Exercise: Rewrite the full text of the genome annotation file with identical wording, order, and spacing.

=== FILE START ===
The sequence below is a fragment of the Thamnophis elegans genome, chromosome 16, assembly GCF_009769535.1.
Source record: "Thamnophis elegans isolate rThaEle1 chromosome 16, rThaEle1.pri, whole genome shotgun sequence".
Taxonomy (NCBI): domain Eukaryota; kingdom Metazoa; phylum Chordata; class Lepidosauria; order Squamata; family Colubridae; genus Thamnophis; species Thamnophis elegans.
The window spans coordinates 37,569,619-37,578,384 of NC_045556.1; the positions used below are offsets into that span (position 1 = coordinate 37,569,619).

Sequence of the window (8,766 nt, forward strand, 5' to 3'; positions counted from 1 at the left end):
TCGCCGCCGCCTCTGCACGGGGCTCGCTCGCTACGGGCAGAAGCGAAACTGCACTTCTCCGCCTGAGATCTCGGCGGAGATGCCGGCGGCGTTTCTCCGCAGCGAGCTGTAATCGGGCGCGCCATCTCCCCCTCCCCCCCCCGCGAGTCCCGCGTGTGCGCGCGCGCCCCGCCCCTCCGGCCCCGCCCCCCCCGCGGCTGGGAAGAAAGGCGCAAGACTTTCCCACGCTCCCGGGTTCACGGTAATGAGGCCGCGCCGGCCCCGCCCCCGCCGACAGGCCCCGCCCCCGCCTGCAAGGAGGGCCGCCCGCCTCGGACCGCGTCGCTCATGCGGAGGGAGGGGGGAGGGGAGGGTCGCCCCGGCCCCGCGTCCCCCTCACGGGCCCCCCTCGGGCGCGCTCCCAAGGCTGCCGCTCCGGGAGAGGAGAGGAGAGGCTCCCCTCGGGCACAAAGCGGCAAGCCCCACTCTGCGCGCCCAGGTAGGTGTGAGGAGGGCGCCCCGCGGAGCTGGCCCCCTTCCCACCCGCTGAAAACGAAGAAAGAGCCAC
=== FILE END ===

The sequence below is a fragment of the Thamnophis elegans genome, chromosome 16, assembly GCF_009769535.1.
Source record: "Thamnophis elegans isolate rThaEle1 chromosome 16, rThaEle1.pri, whole genome shotgun sequence".
Taxonomy (NCBI): domain Eukaryota; kingdom Metazoa; phylum Chordata; class Lepidosauria; order Squamata; family Colubridae; genus Thamnophis; species Thamnophis elegans.
The window spans coordinates 37,569,619-37,578,384 of NC_045556.1; the positions used below are offsets into that span (position 1 = coordinate 37,569,619).

Sequence of the window (8,766 nt, forward strand, 5' to 3'; positions counted from 1 at the left end):
TCGCCGCCGCCTCTGCACGGGGCTCGCTCGCTACGGGCAGAAGCGAAACTGCACTTCTCCGCCTGAGATCTCGGCGGAGATGCCGGCGGCGTTTCTCCGCAGCGAGCTGTAATCGGGCGCGCCATCTCCCCCTCCCCCCCCCGCGAGTCCCGCGTGTGCGCGCGCGCCCCGCCCCTCCGGCCCCGCCCCCCCCGCGGCTGGGAAGAAAGGCGCAAGACTTTCCCACGCTCCCGGGTTCACGGTAATGAGGCCGCGCCGGCCCCGCCCCCGCCGACAGGCCCCGCCCCCGCCTGCAAGGAGGGCCGCCCGCCTCGGACCGCGTCGCTCATGCGGAGGGAGGGGGGAGGGGAGGGTCGCCCCGGCCCCGCGTCCCCCTCACGGGCCCCCCTCGGGCGCGCTCCCAAGGCTGCCGCTCCGGGAGAGGAGAGGAGAGGCTCCCCTCGGGCACAAAGCGGCAAGCCCCACTCTGCGCGCCCAGGTAGGTGTGAGGAGGGCGCCCCGCGGAGCTGGCCCCCTTCCCACCCGCTGAAAACGAAGAAAGAGCCAC